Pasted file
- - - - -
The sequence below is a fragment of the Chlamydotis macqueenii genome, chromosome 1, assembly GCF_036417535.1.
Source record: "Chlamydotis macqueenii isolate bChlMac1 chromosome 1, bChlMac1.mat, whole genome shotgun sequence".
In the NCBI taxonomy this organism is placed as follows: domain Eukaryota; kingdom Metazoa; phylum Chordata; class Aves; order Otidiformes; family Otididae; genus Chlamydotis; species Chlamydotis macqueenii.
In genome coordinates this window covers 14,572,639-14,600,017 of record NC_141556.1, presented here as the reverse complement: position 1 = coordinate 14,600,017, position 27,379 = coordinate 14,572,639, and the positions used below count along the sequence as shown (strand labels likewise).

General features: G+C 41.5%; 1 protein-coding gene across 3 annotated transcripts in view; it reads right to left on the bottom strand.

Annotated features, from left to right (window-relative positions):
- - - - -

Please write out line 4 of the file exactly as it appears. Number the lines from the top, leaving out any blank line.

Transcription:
In genome coordinates this window covers 14,572,639-14,600,017 of record NC_141556.1, presented here as the reverse complement: position 1 = coordinate 14,600,017, position 27,379 = coordinate 14,572,639, and the positions used below count along the sequence as shown (strand labels likewise).